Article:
“Cancer Prevention and Research Institute of Texas (CPRIT): Opportunities and Challenges”
Alfred G. Gilman, M.D., Ph.D.
Chief Scientific Officer, Cancer Prevention and Research Institute of Texas
Tuesday, December 7, 2010
5:45 p.m. – Networking Reception
6:30 p.m. – Presentation
The Cancer Prevention and Research Institute of Texas (CPRIT) is a new state agency, empowered by the Texas Legislature and a constitutional amendment, to invest $3 billion over ten years to enhance research and prevention activities toward alleviation of suffering and death from cancer.
During CPRIT’s first year of operation (FY2010), 111 awards totaling approximately $195,000,000 were made for research projects. Ten extremely promising and accomplished scientists have been recruited to Texas under these programs. While the majority of funds have gone to the academic health science centers, including The University of Texas M.D. Anderson Cancer Center, UT Southwestern Medical Center, and the Baylor College of Medicine, awards have also been made to general academic campuses and to companies.
A new CPRIT-funded initiative is a statewide clinical trials network (CTNeT). It is essential that this effort involve collaboration between the academic and community oncology practices in the state. Coupled with the clinical trials network will be a Biorepository, operated to standards set by the NCI-funded Cancer Genome Atlas Project by Richard Gibbs at the Human Genome Sequencing Center at The Baylor College of Medicine in Houston. Further, a Molecular Diagnostics Laboratory will be organized at Baylor by Arthur Beaudet. Within a few years, most cancers will be subjected to extraordinary diagnostic tests, including complete genome sequencing, to define the genetic alterations that cause the multiple subtypes of common cancers and to permit individualized therapy. These data will be coupled with detailed clinical information, including images, treatments, and outcomes.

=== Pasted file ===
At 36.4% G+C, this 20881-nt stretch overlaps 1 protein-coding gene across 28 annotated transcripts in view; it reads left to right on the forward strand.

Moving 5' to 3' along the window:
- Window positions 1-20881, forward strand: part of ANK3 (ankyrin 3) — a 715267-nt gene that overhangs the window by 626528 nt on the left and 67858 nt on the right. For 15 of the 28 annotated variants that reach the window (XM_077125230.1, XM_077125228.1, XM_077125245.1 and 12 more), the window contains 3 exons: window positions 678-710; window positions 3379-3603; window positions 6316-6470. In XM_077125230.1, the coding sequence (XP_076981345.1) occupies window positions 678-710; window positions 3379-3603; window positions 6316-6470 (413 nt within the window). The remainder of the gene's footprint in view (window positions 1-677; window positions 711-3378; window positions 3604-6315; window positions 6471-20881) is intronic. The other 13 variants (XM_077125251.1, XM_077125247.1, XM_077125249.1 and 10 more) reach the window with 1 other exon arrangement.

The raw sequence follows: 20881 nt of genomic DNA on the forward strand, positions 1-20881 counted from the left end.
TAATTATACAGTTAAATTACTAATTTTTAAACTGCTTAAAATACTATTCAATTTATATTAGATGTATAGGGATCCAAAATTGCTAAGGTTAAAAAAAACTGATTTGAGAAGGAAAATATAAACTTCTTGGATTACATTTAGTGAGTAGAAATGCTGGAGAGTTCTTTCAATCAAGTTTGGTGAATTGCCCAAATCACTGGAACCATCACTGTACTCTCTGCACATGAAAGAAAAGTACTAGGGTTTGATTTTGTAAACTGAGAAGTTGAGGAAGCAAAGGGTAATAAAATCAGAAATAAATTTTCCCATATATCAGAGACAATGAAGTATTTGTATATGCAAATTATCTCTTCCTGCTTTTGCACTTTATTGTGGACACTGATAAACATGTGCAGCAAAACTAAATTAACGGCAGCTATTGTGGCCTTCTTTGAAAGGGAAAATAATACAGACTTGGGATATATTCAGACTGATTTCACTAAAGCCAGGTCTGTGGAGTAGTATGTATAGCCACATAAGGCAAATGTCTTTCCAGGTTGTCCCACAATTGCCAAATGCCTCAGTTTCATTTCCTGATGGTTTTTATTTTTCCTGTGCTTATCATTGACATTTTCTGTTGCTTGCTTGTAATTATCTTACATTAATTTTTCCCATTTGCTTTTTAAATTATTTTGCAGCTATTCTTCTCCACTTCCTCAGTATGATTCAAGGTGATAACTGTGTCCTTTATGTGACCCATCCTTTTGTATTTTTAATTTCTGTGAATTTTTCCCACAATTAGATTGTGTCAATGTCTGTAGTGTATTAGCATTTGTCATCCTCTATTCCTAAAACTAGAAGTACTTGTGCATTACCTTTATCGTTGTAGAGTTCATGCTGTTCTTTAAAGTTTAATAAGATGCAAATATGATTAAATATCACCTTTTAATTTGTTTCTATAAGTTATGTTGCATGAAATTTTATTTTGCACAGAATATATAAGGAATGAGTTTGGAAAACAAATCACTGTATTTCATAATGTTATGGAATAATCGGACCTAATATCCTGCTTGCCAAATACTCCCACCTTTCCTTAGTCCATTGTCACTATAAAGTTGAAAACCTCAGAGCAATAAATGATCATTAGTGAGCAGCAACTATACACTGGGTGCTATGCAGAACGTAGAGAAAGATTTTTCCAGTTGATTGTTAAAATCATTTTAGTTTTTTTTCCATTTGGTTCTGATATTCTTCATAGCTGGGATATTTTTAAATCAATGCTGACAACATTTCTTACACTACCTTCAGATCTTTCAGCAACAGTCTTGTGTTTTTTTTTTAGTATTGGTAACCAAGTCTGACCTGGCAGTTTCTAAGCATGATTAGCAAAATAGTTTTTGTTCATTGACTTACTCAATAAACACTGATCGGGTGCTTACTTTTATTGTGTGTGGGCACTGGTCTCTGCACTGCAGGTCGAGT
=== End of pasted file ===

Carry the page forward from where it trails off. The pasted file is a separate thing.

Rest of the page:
This vision poses enormous questions about distributed clinical trials management systems, as well as means for acquisition, storage, analysis, integration, and dissemination of vast amounts of information. How will it be harmonized among different groups? How should the missing pieces be developed? How can an operation such as CTNeT proceed in the meantime? How can these needs be met in a timely and affordable fashion? Please join The Austin Forum and Dr. Alfred G. Gilman to learn more about CPRIT – its opportunities and challenges.
Dr. Gilman left UT Southwestern in 2009 to become the Chief Scientific Officer of the Cancer Prevention and Research Institute of Texas (CPRIT). He is responsible for ensuring that grant monies fund the most meritorious attempts to discover more effective ways to prevent, diagnose, and treat cancer. In 1994, Dr. Gilman received the Nobel Prize in the category “Physiology or Medicine” for his discovery of G proteins and the role these proteins play in regulation of cell function. He has received other significant recognition for his work, including election to the U.S. National Academy of Sciences, the Albert Lasker Basic Medical Research Award, and several honorary degrees.